And Joe Biden means it, tethered as he is to a romanticized view of America as the world’s greatest power destined to lead and to do good. The new president will have much going for him. He’s the anti-Trump. And after four years of norm-busting disruption, expectations for Biden are so low that Europeans might be inclined to give him a Nobel Peace Prize for just showing up.
But the world Biden will inherit is a far cry from the one he occupied when he was the vice-president and during the 1990s when he chaired the Senate Foreign Relations Committee. America’s unipolar moment has long been relegated to the dustbin of history. China, in the Pentagon’s parlance, is a peer competitor. Other powers, both large and small, including Russia, Iran and North Korea, can easily frustrate U.S. ambitions. Rarely has the environment for international cooperation seemed more challenging.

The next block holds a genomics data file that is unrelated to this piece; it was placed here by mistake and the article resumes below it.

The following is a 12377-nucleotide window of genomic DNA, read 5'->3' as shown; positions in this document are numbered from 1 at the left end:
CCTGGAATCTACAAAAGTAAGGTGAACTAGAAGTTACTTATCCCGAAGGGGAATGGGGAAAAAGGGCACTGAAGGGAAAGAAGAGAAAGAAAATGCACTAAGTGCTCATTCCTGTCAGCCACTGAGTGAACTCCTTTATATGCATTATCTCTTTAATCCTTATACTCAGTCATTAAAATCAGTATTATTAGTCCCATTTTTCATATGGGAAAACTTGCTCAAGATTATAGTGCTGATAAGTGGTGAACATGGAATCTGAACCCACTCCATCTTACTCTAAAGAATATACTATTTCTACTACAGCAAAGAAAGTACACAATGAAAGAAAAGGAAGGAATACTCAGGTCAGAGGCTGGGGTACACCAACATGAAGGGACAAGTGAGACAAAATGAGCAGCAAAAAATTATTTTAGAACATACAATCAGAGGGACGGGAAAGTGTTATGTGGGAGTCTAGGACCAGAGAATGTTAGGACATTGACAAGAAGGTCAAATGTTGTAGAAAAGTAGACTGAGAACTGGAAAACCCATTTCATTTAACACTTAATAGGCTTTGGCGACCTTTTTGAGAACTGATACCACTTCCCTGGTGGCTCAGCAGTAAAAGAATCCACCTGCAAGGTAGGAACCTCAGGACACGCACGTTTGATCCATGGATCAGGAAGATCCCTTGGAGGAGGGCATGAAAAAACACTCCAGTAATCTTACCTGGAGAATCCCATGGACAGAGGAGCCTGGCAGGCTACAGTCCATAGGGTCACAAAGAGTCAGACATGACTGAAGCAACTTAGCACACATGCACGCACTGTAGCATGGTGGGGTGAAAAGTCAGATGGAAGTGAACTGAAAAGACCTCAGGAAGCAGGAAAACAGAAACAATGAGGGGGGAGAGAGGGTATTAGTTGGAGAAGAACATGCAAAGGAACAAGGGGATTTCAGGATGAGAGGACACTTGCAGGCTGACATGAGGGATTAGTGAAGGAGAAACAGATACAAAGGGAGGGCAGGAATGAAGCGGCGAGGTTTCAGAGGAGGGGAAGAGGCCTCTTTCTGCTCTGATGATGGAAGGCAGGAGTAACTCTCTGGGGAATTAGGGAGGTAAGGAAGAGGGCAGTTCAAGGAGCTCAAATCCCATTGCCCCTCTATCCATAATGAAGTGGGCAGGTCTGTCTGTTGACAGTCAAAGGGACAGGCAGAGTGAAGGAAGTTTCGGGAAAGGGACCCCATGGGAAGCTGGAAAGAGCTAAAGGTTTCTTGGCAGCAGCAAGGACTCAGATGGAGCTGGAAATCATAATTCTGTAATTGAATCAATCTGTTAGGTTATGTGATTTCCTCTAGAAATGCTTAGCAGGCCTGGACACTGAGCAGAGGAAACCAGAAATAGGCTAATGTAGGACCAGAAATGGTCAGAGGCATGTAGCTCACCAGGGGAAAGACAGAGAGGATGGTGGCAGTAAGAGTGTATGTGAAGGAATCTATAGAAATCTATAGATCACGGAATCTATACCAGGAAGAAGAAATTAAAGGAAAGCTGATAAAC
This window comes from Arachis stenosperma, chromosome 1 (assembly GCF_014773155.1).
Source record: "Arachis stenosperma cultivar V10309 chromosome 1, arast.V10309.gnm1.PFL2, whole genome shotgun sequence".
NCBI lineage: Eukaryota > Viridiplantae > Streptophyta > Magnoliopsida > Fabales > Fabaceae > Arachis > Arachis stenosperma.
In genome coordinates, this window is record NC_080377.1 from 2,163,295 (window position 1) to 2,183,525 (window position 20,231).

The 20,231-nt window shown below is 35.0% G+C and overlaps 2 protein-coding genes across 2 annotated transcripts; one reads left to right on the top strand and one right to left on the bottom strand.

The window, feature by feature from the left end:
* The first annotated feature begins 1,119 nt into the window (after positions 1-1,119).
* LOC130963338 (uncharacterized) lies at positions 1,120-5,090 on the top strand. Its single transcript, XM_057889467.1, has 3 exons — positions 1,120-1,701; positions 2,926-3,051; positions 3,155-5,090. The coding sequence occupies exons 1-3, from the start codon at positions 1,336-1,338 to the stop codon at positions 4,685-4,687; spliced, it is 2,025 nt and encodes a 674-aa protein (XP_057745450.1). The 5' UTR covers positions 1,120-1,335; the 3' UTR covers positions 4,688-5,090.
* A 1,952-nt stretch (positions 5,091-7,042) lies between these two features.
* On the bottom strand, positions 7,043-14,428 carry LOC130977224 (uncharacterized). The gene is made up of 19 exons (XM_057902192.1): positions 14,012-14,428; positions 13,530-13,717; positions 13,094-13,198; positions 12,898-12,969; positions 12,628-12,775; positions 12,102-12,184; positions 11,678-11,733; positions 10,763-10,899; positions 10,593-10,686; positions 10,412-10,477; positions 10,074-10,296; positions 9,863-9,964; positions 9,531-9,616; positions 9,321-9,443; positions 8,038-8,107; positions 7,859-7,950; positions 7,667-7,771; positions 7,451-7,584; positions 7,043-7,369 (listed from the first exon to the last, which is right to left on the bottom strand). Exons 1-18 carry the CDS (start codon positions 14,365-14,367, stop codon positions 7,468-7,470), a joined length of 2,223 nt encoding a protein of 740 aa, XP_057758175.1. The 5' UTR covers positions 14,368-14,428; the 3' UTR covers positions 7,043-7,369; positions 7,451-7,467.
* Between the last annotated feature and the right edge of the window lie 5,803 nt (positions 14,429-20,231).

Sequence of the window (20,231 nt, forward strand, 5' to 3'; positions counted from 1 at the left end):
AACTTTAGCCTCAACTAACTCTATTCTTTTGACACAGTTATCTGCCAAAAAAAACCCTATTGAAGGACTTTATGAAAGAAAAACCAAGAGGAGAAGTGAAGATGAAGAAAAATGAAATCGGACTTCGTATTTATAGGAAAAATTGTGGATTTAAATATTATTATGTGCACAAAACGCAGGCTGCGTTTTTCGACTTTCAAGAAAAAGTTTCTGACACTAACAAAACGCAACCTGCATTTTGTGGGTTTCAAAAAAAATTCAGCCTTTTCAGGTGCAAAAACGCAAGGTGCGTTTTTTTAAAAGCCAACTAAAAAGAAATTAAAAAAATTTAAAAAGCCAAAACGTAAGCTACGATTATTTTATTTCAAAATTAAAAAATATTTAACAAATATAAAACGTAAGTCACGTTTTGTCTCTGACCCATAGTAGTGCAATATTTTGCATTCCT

The president-elect has said repeatedly that his primary goal abroad is to put American back at “the head of the table” because “the world won’t organize itself.” But the shape of that table has changed profoundly. A global pandemic has laid bare the limits of globalization and multilateral diplomacy and accelerated the demise of the liberal international order that America created and that sustained its primacy; it has also exacerbated preexisting trends toward renewed geopolitical competition and heightened sensitivities about national sovereignty on issues from border security to the economy and health care. A powerful China and a declining yet still determined Russia have conspired successfully to oppose Pax Americana.
So how can Biden create a foreign policy that is both effective and designed to meet the new world realities he’ll confront? The new administration should focus on three objectives.